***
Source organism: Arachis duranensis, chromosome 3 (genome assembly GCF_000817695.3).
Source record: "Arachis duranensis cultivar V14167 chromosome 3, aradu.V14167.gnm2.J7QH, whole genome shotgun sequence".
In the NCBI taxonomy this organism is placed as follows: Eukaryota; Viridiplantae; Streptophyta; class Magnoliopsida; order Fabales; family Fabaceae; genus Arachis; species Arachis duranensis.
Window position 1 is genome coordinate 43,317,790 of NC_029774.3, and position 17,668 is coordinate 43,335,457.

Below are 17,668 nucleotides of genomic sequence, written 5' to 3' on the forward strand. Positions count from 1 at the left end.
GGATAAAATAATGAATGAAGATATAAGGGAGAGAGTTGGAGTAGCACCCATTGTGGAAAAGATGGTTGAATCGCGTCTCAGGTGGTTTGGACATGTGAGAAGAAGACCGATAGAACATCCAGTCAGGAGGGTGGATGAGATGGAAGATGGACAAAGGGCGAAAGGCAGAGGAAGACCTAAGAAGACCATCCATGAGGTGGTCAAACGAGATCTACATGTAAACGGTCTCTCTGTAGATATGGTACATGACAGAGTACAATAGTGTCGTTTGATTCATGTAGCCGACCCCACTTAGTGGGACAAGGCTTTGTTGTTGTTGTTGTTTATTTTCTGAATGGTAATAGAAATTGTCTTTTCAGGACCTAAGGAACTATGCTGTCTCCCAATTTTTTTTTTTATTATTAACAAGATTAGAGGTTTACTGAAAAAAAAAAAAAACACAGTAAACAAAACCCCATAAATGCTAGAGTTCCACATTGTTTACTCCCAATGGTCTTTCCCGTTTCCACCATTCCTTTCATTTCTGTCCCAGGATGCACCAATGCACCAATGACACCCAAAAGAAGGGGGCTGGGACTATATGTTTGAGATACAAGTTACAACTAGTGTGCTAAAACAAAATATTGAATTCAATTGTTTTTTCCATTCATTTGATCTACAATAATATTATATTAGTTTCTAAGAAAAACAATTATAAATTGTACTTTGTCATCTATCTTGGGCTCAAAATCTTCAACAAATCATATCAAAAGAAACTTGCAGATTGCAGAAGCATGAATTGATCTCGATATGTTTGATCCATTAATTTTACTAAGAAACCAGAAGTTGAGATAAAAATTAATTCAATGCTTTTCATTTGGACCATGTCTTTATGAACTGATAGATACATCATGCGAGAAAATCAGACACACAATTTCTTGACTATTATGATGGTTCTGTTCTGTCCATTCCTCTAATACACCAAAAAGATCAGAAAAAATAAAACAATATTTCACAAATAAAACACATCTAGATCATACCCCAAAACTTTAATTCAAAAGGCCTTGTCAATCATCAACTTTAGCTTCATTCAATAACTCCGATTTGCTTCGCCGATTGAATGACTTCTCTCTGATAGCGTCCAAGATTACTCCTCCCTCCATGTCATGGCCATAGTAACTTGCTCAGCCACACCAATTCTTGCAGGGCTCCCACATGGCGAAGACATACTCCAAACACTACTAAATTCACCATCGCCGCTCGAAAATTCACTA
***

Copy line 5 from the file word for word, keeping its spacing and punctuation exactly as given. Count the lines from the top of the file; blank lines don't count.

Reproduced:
Below are 17,668 nucleotides of genomic sequence, written 5' to 3' on the forward strand. Positions count from 1 at the left end.